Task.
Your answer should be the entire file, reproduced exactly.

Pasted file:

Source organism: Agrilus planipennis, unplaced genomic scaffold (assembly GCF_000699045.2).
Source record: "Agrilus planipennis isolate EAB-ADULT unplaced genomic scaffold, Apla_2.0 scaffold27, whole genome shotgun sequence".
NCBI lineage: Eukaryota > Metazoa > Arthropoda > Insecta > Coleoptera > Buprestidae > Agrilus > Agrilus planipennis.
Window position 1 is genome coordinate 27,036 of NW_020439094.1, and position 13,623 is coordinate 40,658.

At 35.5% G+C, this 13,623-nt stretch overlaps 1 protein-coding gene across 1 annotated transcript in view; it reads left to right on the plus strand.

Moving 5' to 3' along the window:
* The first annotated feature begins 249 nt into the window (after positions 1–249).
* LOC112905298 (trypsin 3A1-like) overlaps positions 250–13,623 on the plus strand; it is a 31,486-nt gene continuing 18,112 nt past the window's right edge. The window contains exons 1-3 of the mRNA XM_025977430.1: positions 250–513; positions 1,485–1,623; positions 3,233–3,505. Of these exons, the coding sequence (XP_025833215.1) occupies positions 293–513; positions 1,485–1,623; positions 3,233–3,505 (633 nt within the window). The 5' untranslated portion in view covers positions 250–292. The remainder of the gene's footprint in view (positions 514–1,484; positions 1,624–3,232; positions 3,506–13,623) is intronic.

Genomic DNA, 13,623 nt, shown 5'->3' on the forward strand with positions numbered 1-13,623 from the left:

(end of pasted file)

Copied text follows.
Source organism: Agrilus planipennis, unplaced genomic scaffold (assembly GCF_000699045.2).
Source record: "Agrilus planipennis isolate EAB-ADULT unplaced genomic scaffold, Apla_2.0 scaffold27, whole genome shotgun sequence".
NCBI lineage: Eukaryota > Metazoa > Arthropoda > Insecta > Coleoptera > Buprestidae > Agrilus > Agrilus planipennis.
Window position 1 is genome coordinate 27,036 of NW_020439094.1, and position 13,623 is coordinate 40,658.

At 35.5% G+C, this 13,623-nt stretch overlaps 1 protein-coding gene across 1 annotated transcript in view; it reads left to right on the plus strand.

Moving 5' to 3' along the window:
* The first annotated feature begins 249 nt into the window (after positions 1–249).
* LOC112905298 (trypsin 3A1-like) overlaps positions 250–13,623 on the plus strand; it is a 31,486-nt gene continuing 18,112 nt past the window's right edge. The window contains exons 1-3 of the mRNA XM_025977430.1: positions 250–513; positions 1,485–1,623; positions 3,233–3,505. Of these exons, the coding sequence (XP_025833215.1) occupies positions 293–513; positions 1,485–1,623; positions 3,233–3,505 (633 nt within the window). The 5' untranslated portion in view covers positions 250–292. The remainder of the gene's footprint in view (positions 514–1,484; positions 1,624–3,232; positions 3,506–13,623) is intronic.

Genomic DNA, 13,623 nt, shown 5'->3' on the forward strand with positions numbered 1-13,623 from the left: